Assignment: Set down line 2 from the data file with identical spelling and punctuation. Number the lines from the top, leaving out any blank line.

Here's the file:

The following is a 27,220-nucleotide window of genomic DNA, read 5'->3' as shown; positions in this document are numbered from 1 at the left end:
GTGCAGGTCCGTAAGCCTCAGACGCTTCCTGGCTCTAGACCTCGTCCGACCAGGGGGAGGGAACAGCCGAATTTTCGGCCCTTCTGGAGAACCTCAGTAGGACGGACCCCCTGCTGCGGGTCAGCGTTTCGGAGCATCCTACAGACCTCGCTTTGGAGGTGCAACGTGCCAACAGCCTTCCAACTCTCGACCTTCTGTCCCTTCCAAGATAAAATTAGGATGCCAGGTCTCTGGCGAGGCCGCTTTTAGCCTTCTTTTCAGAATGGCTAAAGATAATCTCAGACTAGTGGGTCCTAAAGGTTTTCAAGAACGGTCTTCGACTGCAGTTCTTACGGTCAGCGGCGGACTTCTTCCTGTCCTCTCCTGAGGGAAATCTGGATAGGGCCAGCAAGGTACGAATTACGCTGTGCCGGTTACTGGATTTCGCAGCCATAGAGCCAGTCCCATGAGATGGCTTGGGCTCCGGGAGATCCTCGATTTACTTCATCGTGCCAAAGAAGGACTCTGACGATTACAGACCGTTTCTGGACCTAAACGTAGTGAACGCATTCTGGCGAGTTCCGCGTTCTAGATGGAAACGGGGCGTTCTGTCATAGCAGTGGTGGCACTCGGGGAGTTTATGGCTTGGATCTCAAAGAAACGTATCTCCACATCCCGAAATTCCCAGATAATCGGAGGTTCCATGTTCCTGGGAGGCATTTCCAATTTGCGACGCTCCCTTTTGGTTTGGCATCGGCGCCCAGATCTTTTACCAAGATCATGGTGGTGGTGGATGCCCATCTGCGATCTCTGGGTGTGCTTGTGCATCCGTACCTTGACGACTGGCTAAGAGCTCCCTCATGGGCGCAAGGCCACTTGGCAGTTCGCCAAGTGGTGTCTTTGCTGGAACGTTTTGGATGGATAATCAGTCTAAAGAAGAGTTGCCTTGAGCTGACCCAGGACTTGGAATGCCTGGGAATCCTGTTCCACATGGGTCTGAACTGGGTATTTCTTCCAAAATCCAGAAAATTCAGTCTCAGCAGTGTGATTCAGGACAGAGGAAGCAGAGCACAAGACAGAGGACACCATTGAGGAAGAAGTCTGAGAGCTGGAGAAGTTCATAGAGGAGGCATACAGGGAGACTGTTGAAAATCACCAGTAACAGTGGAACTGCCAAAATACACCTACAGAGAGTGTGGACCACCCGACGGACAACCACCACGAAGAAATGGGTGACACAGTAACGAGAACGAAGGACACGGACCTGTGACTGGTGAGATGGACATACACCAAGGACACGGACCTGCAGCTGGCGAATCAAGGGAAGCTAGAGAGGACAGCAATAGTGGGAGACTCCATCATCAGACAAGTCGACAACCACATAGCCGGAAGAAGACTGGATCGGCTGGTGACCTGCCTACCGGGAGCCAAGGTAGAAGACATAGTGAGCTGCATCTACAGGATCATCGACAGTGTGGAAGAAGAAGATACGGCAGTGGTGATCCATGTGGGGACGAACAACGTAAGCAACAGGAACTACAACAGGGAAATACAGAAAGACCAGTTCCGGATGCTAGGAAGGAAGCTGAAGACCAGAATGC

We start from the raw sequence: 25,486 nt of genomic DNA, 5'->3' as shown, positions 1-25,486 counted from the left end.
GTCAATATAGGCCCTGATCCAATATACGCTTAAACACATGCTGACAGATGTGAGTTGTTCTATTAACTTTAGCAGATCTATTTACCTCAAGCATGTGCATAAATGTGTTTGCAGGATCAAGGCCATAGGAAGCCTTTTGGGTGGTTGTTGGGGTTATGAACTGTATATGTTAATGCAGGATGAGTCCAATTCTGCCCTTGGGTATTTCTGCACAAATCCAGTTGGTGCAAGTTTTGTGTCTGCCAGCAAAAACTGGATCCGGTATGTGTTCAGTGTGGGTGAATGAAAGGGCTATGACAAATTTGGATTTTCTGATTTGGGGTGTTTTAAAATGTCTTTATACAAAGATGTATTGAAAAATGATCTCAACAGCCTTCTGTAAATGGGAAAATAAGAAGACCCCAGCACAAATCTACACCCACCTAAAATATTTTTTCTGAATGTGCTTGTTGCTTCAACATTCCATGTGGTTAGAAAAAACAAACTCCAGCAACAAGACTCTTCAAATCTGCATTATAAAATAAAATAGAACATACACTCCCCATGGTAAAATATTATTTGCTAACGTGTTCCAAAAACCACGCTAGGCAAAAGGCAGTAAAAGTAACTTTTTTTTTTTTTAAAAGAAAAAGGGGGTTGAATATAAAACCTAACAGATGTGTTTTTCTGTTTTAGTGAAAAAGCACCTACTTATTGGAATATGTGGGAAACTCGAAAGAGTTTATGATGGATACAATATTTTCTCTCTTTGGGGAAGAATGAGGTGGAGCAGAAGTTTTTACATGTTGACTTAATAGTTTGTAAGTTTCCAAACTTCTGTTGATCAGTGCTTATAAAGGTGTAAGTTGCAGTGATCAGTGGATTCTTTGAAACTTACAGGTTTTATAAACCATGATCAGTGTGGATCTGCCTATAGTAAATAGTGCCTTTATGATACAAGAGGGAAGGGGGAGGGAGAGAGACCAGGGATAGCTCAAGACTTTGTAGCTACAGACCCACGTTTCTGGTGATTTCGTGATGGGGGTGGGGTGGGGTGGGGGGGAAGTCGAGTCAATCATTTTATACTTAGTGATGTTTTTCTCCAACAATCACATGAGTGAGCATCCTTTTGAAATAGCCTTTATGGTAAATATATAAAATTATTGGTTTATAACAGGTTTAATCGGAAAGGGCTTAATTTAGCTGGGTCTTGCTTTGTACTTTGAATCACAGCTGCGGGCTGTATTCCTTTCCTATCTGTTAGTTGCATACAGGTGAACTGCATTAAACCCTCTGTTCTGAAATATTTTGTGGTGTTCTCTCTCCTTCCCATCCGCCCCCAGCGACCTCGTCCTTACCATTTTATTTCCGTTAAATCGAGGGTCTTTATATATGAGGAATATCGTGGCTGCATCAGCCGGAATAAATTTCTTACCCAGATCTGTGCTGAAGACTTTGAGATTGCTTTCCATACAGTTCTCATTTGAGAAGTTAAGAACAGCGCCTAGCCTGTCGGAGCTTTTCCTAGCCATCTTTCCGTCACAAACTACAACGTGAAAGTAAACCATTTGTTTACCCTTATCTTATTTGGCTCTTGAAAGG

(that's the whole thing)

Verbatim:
GTGCAGGTCCGTAAGCCTCAGACGCTTCCTGGCTCTAGACCTCGTCCGACCAGGGGGAGGGAACAGCCGAATTTTCGGCCCTTCTGGAGAACCTCAGTAGGACGGACCCCCTGCTGCGGGTCAGCGTTTCGGAGCATCCTACAGACCTCGCTTTGGAGGTGCAACGTGCCAACAGCCTTCCAACTCTCGACCTTCTGTCCCTTCCAAGATAAAATTAGGATGCCAGGTCTCTGGCGAGGCCGCTTTTAGCCTTCTTTTCAGAATGGCTAAAGATAATCTCAGACTAGTGGGTCCTAAAGGTTTTCAAGAACGGTCTTCGACTGCAGTTCTTACGGTCAGCGGCGGACTTCTTCCTGTCCTCTCCTGAGGGAAATCTGGATAGGGCCAGCAAGGTACGAATTACGCTGTGCCGGTTACTGGATTTCGCAGCCATAGAGCCAGTCCCATGAGATGGCTTGGGCTCCGGGAGATCCTCGATTTACTTCATCGTGCCAAAGAAGGACTCTGACGATTACAGACCGTTTCTGGACCTAAACGTAGTGAACGCATTCTGGCGAGTTCCGCGTTCTAGATGGAAACGGGGCGTTCTGTCATAGCAGTGGTGGCACTCGGGGAGTTTATGGCTTGGATCTCAAAGAAACGTATCTCCACATCCCGAAATTCCCAGATAATCGGAGGTTCCATGTTCCTGGGAGGCATTTCCAATTTGCGACGCTCCCTTTTGGTTTGGCATCGGCGCCCAGATCTTTTACCAAGATCATGGTGGTGGTGGATGCCCATCTGCGATCTCTGGGTGTGCTTGTGCATCCGTACCTTGACGACTGGCTAAGAGCTCCCTCATGGGCGCAAGGCCACTTGGCAGTTCGCCAAGTGGTGTCTTTGCTGGAACGTTTTGGATGGATAATCAGTCTAAAGAAGAGTTGCCTTGAGCTGACCCAGGACTTGGAATGCCTGGGAATCCTGTTCCACATGGGTCTGAACTGGGTATTTCTTCCAAAATCCAGAAAATTCAGTCTCAGCAGTGTGATTCAGGACAGAGGAAGCAGAGCACAAGACAGAGGACACCATTGAGGAAGAAGTCTGAGAGCTGGAGAAGTTCATAGAGGAGGCATACAGGGAGACTGTTGAAAATCACCAGTAACAGTGGAACTGCCAAAATACACCTACAGAGAGTGTGGACCACCCGACGGACAACCACCACGAAGAAATGGGTGACACAGTAACGAGAACGAAGGACACGGACCTGTGACTGGTGAGATGGACATACACCAAGGACACGGACCTGCAGCTGGCGAATCAAGGGAAGCTAGAGAGGACAGCAATAGTGGGAGACTCCATCATCAGACAAGTCGACAACCACATAGCCGGAAGAAGACTGGATCGGCTGGTGACCTGCCTACCGGGAGCCAAGGTAGAAGACATAGTGAGCTGCATCTACAGGATCATCGACAGTGTGGAAGAAGAAGATACGGCAGTGGTGATCCATGTGGGGACGAACAACGTAAGCAACAGGAACTACAACAGGGAAATACAGAAAGACCAGTTCCGGATGCTAGGAAGGAAGCTGAAGACCAGAATGC